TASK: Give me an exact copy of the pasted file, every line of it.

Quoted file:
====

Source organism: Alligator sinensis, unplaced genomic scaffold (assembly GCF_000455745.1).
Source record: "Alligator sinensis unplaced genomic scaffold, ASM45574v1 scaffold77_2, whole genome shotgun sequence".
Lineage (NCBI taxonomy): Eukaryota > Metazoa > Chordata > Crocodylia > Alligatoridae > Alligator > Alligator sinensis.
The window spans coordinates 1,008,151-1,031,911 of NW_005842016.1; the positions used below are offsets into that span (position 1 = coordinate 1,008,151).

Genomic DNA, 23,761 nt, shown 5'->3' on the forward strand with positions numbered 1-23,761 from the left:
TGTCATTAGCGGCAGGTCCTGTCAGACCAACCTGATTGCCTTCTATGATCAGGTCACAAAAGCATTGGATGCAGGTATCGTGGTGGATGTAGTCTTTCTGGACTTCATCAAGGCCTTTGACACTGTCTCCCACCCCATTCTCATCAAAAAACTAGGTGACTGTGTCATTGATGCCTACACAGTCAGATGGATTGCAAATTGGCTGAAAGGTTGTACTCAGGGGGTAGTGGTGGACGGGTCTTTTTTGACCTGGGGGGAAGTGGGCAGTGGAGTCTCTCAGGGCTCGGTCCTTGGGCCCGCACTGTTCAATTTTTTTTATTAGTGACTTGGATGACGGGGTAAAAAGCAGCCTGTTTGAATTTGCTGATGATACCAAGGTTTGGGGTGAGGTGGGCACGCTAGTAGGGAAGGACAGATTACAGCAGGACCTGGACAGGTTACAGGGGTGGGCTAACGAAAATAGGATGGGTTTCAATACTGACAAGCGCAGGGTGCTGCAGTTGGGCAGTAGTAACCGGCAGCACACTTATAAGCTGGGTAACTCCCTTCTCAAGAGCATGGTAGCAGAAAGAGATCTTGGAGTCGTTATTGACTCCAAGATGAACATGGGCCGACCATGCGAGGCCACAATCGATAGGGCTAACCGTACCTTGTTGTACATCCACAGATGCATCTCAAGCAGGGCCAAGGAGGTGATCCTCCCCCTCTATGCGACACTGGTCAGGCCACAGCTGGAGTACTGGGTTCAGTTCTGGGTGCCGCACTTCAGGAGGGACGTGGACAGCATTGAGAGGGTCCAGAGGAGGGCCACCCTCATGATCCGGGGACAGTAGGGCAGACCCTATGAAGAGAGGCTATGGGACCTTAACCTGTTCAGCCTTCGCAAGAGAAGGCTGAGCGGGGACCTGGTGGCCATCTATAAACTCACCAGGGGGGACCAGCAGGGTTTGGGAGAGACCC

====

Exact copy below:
Source organism: Alligator sinensis, unplaced genomic scaffold (assembly GCF_000455745.1).
Source record: "Alligator sinensis unplaced genomic scaffold, ASM45574v1 scaffold77_2, whole genome shotgun sequence".
Lineage (NCBI taxonomy): Eukaryota > Metazoa > Chordata > Crocodylia > Alligatoridae > Alligator > Alligator sinensis.
The window spans coordinates 1,008,151-1,031,911 of NW_005842016.1; the positions used below are offsets into that span (position 1 = coordinate 1,008,151).

Genomic DNA, 23,761 nt, shown 5'->3' on the forward strand with positions numbered 1-23,761 from the left:
TGTCATTAGCGGCAGGTCCTGTCAGACCAACCTGATTGCCTTCTATGATCAGGTCACAAAAGCATTGGATGCAGGTATCGTGGTGGATGTAGTCTTTCTGGACTTCATCAAGGCCTTTGACACTGTCTCCCACCCCATTCTCATCAAAAAACTAGGTGACTGTGTCATTGATGCCTACACAGTCAGATGGATTGCAAATTGGCTGAAAGGTTGTACTCAGGGGGTAGTGGTGGACGGGTCTTTTTTGACCTGGGGGGAAGTGGGCAGTGGAGTCTCTCAGGGCTCGGTCCTTGGGCCCGCACTGTTCAATTTTTTTTATTAGTGACTTGGATGACGGGGTAAAAAGCAGCCTGTTTGAATTTGCTGATGATACCAAGGTTTGGGGTGAGGTGGGCACGCTAGTAGGGAAGGACAGATTACAGCAGGACCTGGACAGGTTACAGGGGTGGGCTAACGAAAATAGGATGGGTTTCAATACTGACAAGCGCAGGGTGCTGCAGTTGGGCAGTAGTAACCGGCAGCACACTTATAAGCTGGGTAACTCCCTTCTCAAGAGCATGGTAGCAGAAAGAGATCTTGGAGTCGTTATTGACTCCAAGATGAACATGGGCCGACCATGCGAGGCCACAATCGATAGGGCTAACCGTACCTTGTTGTACATCCACAGATGCATCTCAAGCAGGGCCAAGGAGGTGATCCTCCCCCTCTATGCGACACTGGTCAGGCCACAGCTGGAGTACTGGGTTCAGTTCTGGGTGCCGCACTTCAGGAGGGACGTGGACAGCATTGAGAGGGTCCAGAGGAGGGCCACCCTCATGATCCGGGGACAGTAGGGCAGACCCTATGAAGAGAGGCTATGGGACCTTAACCTGTTCAGCCTTCGCAAGAGAAGGCTGAGCGGGGACCTGGTGGCCATCTATAAACTCACCAGGGGGGACCAGCAGGGTTTGGGAGAGACCC